Can NERC Juggle All Three En Route to Open Access?
At the year's start, the North American Electric Reliability Council decided to leave its "peer pressure" policy behind and require...
piece of equipment, the more expensive it will be. For instance, larger trucks, buildings, bridges, etc., are usually more expensive than smaller ones.
Some Market Realities
The acceptance or rejection of any new energy technology is a strong function of the character of the marketplace at the time of introduction. For fusion, commercial readiness will, at best, be many decades in the future, and the electricity marketplace at that time is difficult to contemplate. Recognizing related difficulties, a panel of utility technologists in 1994 developed a robust set of market acceptance criteria for fusion power. 4 The panel noted that social, regulatory, and energy issues pose moving targets. To compensate for the higher economic risk associated with new technologies, they said fusion plants must have lower life-cycle costs than their competition at the time of introduction. Finally, they categorized the multitude of market acceptance challenges into three interdependent categories: 1) economics; 2) public acceptance; and 3) regulatory simplicity.
Other utility personnel have expressed the view that the costs of fusion power likely would have to be 10 to 20 percent lower than the competition at the time fusion hopes to enter the market because of risks and uncertainties. And it is important to note that the competition-the technologies in commercial use today and tomorrow-represent moving targets, which will almost certainly improve over time. Thus, planning today must take into account advances that will surely occur in the competition.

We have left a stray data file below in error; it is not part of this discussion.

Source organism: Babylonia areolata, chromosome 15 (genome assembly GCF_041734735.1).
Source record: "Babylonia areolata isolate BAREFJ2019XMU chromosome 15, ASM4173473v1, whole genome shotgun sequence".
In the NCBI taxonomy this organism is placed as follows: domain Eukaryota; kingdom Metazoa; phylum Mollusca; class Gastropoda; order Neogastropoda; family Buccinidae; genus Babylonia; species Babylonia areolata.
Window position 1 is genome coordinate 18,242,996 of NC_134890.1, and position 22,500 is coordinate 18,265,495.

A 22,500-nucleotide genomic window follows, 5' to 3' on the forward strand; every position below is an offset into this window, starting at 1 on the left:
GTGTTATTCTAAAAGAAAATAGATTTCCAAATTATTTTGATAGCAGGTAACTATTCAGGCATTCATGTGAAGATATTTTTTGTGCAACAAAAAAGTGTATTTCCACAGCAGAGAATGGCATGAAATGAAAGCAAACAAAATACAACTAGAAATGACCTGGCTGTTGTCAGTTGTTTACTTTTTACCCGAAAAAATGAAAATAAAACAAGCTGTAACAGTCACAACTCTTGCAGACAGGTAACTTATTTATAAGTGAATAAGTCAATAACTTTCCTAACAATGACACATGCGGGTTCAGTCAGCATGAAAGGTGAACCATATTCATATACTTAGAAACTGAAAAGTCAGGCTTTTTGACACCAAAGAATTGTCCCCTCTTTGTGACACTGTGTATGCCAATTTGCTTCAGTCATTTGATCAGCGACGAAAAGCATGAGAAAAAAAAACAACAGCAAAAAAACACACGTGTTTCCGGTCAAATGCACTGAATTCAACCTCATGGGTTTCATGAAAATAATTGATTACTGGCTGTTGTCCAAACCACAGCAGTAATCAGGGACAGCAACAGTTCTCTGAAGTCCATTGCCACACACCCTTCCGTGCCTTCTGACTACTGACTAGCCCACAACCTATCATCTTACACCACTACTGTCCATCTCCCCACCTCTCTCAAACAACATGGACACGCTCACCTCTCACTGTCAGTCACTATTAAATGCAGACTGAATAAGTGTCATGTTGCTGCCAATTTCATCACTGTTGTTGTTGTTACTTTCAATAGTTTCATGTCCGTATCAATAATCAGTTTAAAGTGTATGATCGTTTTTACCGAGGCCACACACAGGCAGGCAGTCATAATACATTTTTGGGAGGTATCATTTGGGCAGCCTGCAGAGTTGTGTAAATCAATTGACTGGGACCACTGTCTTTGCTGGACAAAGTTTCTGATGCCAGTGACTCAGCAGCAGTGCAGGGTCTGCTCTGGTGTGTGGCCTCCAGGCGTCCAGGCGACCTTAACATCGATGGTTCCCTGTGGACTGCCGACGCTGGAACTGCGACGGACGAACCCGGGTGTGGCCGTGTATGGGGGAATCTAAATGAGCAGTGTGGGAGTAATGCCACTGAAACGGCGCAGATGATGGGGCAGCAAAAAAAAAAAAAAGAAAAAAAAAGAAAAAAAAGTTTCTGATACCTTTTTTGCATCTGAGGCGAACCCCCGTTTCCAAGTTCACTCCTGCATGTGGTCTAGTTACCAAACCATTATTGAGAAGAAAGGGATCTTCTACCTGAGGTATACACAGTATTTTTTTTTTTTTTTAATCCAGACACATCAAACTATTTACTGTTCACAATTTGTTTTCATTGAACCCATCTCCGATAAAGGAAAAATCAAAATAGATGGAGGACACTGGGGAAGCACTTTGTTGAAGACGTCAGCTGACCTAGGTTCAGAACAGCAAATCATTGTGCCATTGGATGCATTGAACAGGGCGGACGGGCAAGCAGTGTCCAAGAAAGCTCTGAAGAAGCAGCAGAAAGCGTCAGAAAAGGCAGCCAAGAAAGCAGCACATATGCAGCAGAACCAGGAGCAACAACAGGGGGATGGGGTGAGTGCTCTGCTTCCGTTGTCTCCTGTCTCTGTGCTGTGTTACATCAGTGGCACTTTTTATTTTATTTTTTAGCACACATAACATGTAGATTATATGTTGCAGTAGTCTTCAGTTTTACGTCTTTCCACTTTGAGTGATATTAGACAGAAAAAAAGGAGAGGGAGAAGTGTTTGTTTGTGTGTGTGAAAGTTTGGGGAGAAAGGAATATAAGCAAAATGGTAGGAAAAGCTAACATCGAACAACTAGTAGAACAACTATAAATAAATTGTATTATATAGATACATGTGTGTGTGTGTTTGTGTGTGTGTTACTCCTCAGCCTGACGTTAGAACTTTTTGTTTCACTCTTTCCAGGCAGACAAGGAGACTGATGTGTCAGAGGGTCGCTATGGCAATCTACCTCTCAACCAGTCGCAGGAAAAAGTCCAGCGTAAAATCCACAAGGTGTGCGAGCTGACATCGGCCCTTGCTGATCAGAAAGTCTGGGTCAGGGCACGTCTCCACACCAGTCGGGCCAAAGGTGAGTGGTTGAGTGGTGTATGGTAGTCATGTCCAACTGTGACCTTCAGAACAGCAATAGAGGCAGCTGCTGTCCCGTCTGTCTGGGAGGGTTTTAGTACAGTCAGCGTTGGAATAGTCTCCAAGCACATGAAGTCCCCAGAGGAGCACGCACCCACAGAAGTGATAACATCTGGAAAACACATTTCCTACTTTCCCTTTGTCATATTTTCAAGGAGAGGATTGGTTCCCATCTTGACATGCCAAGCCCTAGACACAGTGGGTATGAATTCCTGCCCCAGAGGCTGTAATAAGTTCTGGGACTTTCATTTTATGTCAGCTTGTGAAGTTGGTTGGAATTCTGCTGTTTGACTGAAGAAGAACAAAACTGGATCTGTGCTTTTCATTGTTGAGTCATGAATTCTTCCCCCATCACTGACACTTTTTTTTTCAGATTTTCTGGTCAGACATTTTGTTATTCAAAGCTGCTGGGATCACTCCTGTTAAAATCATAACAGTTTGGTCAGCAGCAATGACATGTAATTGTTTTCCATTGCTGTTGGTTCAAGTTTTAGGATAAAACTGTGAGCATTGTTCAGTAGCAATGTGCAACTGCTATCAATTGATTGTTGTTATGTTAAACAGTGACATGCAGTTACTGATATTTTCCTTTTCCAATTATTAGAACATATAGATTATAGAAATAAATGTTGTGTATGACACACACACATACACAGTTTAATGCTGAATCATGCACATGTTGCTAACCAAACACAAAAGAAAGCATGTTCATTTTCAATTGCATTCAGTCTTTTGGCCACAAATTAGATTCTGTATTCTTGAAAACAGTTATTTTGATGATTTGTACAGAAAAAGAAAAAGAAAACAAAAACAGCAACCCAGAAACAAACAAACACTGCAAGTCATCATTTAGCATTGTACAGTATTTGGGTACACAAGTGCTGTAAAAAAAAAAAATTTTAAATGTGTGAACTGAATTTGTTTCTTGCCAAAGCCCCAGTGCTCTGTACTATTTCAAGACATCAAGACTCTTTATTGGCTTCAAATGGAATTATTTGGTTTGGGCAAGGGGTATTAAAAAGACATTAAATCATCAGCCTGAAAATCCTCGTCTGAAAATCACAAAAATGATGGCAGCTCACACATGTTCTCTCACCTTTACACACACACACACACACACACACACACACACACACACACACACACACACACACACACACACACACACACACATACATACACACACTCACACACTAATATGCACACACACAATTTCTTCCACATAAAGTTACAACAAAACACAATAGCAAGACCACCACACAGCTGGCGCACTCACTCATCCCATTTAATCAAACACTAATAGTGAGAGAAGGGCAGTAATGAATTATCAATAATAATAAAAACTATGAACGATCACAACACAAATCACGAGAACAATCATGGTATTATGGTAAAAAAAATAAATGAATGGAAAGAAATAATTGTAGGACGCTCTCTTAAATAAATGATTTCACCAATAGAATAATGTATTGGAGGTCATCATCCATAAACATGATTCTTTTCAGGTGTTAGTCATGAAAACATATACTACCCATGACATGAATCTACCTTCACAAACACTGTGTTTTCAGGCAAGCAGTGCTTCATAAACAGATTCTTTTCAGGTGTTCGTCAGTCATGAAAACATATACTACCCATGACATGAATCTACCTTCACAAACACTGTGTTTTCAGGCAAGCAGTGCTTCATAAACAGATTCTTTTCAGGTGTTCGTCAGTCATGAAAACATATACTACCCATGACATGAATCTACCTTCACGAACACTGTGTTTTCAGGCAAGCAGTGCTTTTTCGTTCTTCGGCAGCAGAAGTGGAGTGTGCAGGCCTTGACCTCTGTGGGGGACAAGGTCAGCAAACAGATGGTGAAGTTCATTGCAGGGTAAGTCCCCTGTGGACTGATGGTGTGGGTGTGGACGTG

Since 1994, deregulation of electric power generation has begun in earnest, and cost advantage over the competition is even more important than in the previously regulated market. In addition, it is clear that for any new electricity generating technology, high initial capital cost and long construction times represent significant disadvantages. Both drawbacks are inherent to DT tokamak fusion.
Tokamak Fusion Power
In an important 1994 analysis, investigators at the Lawrence Livermore National Laboratory compared the core designs (the "heat islands") of ITER and the AP 600 Advanced Light Water Reactor. 3 The rationale for their selection of the ITER core design was that it was a design that technologists were willing to commit to build, rather than a paper study design based on a variety of hopes and assumptions. It is noteworthy that no one knows whether the AP 600 will be the option of choice in the future marketplace. Rather, it is the closest "relative," in that both are based on nuclear processes and both involve copious quantities of neutrons.
In 1994, both core concepts were designed to produce roughly 1.5 GW of thermal energy. Because ITER would represent a first-of-a-kind project, cost reductions based on further development would seem likely. On the other hand, the ITER design did not include tritium breeding and handling-a process that would be complex, hazardous, and costly.
A major conclusion of the Perkins, et al. analysis was that the ITER core would be more expensive than the core of the AP 600 by roughly a factor of 30-an enormous difference! Indeed, their calculations showed that roughly 150 AP 600 cores would fit in the volume of the